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Occupational injuries in Italy: risk factors and long term trend (1951–98)
  1. B Fabiano,
  2. F Currò,
  3. R Pastorino
  1. Chemical and Process Engineering Department “G B Bonino”, University of Genoa, Via Opera Pia 15, 16145 Genoa, Italy
  1. Dr B Fabiano email: brown{at}


OBJECTIVES Trends in the rates of total injuries and fatal accidents in the different sectors of Italian industries were explored during the period 1951–98. Causes and dynamics of injury were also studied for setting priorities for improving safety standards.

METHODS Data on occupational injuries from the National Organisation for Labour Injury Insurance were combined with data from the State Statistics Institute to highlight the interaction between the injury frequency index trend and the production cycle—that is, the evolution of industrial production throughout the years. Multiple regression with log transformed rates was adopted to model the trends of occupational fatalities for each industrial group.

RESULTS The ratios between the linked indices of injury frequency and industrial production showed a good correlation over the whole period. A general decline in injuries was found across all sectors, with values ranging from 79.86% in the energy group to 23.32% in the textile group. In analysing fatalities, the trend seemed to be more clearly decreasing than the trend of total injuries, including temporary and permanent disabilities; the fatalities showed an exponential decrease according to multiple regression, with an annual decline equal to 4.42%.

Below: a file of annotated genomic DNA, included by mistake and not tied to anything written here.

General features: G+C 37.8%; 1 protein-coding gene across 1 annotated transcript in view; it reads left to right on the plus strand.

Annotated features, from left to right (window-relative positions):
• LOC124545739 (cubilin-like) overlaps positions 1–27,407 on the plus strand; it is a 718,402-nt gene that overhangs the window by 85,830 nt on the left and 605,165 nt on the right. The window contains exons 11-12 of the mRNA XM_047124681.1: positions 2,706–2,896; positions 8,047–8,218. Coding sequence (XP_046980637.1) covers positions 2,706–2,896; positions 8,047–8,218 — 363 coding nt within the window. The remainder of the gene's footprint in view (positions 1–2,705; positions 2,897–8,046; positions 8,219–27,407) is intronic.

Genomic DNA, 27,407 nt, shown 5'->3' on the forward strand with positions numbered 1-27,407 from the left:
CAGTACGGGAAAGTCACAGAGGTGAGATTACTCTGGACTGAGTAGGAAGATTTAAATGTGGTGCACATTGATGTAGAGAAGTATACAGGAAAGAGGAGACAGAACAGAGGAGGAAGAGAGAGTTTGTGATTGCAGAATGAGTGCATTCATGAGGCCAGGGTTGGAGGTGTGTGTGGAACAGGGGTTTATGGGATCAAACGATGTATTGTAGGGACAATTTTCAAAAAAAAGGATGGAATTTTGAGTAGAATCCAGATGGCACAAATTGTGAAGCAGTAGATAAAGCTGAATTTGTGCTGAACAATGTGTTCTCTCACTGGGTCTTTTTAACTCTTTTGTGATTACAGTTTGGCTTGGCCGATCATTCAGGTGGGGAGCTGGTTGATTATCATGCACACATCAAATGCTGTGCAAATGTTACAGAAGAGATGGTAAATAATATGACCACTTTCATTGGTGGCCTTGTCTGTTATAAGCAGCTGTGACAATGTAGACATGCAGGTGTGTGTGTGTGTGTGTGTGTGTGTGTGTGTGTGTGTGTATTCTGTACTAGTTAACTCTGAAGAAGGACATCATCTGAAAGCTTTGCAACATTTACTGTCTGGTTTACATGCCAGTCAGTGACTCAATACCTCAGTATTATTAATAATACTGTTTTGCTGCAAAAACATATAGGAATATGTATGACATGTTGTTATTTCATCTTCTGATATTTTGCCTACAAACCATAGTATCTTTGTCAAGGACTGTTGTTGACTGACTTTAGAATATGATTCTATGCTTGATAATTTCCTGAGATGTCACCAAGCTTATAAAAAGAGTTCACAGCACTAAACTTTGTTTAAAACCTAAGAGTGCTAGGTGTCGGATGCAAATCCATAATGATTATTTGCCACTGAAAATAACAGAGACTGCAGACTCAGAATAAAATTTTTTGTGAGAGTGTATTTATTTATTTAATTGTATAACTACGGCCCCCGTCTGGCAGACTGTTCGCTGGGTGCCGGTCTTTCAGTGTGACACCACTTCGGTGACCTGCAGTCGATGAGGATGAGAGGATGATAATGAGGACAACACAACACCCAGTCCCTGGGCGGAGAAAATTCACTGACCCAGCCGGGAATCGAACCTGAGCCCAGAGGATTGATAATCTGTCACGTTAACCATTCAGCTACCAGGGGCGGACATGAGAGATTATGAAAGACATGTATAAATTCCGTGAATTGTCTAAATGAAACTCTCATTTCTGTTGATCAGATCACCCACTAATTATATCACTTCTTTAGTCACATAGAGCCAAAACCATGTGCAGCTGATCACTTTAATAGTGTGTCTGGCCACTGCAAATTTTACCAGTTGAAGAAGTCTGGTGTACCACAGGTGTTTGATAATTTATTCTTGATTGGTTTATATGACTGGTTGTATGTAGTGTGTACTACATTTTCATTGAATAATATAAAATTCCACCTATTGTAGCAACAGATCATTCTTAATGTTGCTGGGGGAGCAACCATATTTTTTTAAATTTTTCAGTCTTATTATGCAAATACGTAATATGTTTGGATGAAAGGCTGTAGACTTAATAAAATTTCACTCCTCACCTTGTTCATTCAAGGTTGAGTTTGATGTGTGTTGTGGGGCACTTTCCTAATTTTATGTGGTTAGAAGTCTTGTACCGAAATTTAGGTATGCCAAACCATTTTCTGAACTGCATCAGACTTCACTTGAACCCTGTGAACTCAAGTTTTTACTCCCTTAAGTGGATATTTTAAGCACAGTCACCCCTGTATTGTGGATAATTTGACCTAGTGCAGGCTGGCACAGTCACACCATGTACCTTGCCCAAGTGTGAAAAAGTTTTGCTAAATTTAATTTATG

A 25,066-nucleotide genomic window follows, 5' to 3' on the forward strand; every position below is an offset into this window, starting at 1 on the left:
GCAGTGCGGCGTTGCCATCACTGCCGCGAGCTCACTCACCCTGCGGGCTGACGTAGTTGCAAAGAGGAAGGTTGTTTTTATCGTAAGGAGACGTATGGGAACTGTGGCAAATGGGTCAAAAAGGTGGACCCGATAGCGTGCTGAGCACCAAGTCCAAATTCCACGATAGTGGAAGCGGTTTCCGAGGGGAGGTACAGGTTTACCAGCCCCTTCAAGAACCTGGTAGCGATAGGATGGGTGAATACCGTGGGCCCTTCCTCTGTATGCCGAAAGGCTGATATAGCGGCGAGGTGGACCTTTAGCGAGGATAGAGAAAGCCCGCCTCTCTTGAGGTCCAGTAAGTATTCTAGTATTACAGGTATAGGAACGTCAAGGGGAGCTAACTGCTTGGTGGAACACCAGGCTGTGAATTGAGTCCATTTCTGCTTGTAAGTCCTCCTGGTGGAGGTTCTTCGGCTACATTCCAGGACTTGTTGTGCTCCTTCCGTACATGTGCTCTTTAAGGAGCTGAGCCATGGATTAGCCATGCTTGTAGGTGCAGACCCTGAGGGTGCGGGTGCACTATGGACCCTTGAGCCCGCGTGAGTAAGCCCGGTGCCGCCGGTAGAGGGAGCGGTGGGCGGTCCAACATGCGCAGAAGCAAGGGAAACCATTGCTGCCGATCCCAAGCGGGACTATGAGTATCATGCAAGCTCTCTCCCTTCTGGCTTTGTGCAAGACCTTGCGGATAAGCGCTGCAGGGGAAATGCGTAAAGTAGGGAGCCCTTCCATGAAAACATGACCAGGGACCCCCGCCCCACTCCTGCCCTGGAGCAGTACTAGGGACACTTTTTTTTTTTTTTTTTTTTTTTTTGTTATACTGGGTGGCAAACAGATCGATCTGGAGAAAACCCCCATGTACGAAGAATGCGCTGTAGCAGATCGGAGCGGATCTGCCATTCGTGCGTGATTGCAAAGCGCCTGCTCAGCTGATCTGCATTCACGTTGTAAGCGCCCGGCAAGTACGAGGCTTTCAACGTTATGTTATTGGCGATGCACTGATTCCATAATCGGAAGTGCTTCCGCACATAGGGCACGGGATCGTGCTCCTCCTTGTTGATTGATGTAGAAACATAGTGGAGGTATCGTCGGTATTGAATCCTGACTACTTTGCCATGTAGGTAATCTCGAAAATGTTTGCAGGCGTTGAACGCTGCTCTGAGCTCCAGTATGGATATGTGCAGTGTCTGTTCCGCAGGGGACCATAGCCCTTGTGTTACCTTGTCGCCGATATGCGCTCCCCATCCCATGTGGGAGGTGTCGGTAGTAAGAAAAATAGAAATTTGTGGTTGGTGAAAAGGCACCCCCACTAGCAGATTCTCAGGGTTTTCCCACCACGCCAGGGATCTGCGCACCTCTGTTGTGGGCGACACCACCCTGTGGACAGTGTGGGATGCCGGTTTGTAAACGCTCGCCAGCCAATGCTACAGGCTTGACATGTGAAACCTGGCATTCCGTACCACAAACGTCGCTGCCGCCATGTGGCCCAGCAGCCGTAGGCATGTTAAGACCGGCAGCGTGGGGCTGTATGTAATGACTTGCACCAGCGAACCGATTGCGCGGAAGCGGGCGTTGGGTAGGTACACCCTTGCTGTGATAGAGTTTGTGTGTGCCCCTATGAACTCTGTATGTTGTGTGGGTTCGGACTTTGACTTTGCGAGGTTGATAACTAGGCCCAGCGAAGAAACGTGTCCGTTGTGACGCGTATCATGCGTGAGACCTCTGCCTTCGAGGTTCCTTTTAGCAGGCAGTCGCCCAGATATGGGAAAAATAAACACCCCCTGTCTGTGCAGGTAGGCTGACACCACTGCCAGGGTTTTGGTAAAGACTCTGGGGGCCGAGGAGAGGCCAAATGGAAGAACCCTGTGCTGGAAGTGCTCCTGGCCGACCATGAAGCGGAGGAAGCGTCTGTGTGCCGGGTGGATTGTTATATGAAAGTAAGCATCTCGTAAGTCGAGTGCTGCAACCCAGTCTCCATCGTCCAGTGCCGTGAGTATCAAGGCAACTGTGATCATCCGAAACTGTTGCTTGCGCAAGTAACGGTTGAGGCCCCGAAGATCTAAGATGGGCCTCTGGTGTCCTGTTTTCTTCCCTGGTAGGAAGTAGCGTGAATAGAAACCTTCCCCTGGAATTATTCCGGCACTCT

CONCLUSIONS The overall probability of industrial fatal accidents in Italy tended to decrease exponentially by year. The most effective actions in preventing injuries were directed towards fatal accidents. By analysing the rates of fatal accident in the different sectors, appropriate targets and priorities for increased strategies to prevent injuries can be suggested. The analysis of the dynamics and the material causes of injuries showed that still more consideration should be given to human and organisational factors.

  • labour injuries
  • severity
  • regression model

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